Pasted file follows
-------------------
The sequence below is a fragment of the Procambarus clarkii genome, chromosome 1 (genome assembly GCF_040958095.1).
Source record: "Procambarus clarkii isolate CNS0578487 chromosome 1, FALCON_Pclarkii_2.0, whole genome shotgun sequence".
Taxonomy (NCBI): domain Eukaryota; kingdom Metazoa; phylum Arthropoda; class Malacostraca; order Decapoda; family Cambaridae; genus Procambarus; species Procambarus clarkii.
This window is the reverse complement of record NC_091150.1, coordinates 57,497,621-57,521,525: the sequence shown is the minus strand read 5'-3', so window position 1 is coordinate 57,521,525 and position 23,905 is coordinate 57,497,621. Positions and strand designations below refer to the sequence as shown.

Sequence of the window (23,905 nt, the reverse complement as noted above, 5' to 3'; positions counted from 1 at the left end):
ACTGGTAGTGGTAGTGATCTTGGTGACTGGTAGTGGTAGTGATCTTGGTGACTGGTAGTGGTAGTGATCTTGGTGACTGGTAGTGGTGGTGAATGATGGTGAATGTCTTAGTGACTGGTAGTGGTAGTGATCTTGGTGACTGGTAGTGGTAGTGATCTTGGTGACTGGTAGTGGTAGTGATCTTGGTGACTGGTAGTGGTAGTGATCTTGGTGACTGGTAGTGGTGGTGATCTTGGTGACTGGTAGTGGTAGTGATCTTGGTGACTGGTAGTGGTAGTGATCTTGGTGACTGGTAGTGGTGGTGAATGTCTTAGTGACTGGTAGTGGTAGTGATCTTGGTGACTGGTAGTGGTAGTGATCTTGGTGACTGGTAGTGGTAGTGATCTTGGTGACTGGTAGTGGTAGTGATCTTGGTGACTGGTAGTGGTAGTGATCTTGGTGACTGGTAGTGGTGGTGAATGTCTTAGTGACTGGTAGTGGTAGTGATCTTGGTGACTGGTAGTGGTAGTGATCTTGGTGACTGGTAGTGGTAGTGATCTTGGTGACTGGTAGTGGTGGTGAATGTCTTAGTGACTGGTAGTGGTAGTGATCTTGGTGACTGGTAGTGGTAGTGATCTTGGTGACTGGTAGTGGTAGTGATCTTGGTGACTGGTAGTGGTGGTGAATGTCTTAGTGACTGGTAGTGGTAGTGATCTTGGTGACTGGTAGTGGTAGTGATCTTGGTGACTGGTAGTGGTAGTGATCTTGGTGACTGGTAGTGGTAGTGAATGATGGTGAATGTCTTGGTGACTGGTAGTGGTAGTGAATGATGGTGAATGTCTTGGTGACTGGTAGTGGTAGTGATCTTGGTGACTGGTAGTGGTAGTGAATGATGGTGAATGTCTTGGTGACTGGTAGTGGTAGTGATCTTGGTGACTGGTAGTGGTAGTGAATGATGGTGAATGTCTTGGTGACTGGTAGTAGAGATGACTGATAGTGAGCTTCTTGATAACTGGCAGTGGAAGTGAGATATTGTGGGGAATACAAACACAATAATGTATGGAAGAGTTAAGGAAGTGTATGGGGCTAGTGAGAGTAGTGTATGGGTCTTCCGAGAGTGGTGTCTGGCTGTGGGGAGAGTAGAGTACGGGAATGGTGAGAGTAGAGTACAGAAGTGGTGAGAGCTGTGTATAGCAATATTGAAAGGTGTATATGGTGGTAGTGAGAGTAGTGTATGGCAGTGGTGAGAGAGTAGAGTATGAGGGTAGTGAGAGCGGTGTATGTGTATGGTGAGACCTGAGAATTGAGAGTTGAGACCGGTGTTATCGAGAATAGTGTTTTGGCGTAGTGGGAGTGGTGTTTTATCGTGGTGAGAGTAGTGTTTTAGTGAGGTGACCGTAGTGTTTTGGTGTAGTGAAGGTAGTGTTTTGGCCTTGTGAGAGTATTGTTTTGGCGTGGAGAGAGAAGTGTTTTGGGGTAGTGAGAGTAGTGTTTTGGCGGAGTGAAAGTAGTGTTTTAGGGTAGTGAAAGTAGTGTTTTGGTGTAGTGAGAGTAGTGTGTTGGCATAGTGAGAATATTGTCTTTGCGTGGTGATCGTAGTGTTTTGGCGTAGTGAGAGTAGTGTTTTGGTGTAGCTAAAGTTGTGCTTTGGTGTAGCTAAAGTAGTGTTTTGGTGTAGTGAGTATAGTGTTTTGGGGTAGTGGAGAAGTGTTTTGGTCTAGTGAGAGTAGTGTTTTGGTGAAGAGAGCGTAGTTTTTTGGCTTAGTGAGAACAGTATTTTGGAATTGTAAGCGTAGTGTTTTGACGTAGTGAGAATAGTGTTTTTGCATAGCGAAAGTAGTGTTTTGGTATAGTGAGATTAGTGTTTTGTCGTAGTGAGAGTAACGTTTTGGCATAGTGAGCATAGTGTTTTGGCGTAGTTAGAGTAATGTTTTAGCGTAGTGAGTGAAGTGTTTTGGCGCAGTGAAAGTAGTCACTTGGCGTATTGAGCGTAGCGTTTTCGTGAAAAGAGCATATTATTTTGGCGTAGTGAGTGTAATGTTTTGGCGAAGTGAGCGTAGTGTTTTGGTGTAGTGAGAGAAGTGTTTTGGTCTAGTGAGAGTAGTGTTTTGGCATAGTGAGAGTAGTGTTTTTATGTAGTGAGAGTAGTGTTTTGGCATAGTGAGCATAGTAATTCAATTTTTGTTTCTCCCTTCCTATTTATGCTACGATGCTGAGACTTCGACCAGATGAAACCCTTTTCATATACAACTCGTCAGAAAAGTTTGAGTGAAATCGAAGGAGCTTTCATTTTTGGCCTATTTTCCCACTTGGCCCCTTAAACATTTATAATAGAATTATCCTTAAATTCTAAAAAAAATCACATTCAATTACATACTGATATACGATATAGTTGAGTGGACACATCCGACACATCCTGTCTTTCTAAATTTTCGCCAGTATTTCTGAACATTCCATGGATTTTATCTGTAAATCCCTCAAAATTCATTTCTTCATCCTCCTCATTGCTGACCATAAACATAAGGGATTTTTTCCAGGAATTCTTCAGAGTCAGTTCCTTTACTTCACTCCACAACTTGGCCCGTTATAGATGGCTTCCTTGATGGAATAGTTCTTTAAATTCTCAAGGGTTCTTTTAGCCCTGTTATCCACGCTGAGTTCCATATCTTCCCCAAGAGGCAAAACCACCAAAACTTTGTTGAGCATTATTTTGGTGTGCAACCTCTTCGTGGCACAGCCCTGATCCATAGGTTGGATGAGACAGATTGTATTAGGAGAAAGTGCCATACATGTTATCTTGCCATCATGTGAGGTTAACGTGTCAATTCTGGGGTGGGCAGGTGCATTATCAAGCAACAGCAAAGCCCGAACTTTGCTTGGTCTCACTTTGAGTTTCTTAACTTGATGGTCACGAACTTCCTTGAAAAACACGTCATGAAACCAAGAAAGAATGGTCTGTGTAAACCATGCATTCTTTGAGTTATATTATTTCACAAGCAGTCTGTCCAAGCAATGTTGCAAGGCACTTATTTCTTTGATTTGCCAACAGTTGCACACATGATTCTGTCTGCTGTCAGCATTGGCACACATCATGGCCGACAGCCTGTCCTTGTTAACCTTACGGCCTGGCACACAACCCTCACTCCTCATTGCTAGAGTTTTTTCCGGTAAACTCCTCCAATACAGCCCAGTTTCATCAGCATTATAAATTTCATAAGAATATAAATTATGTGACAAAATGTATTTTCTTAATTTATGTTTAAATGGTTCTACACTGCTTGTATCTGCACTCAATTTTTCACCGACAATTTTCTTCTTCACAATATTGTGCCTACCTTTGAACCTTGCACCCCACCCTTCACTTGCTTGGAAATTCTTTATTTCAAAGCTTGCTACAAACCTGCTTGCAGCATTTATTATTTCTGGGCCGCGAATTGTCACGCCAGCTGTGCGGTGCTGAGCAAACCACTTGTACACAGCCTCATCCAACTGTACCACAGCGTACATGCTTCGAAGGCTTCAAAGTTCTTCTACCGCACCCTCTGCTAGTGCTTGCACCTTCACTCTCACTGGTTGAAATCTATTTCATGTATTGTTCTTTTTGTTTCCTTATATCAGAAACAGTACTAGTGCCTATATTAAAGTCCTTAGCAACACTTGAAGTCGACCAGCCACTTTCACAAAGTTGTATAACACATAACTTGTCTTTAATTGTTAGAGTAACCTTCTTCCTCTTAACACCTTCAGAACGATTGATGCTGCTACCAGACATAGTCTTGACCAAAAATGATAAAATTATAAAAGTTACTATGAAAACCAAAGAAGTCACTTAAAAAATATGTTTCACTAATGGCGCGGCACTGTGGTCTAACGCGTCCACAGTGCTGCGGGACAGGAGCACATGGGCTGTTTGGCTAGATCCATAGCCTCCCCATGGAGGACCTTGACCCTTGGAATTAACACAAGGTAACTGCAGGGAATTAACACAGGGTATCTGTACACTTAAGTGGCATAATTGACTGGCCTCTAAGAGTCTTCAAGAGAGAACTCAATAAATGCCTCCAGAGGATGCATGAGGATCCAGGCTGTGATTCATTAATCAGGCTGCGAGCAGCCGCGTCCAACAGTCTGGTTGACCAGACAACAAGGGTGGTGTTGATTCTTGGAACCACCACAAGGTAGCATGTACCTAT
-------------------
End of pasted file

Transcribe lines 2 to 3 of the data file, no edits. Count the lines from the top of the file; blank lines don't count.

Source record: "Procambarus clarkii isolate CNS0578487 chromosome 1, FALCON_Pclarkii_2.0, whole genome shotgun sequence".
Taxonomy (NCBI): domain Eukaryota; kingdom Metazoa; phylum Arthropoda; class Malacostraca; order Decapoda; family Cambaridae; genus Procambarus; species Procambarus clarkii.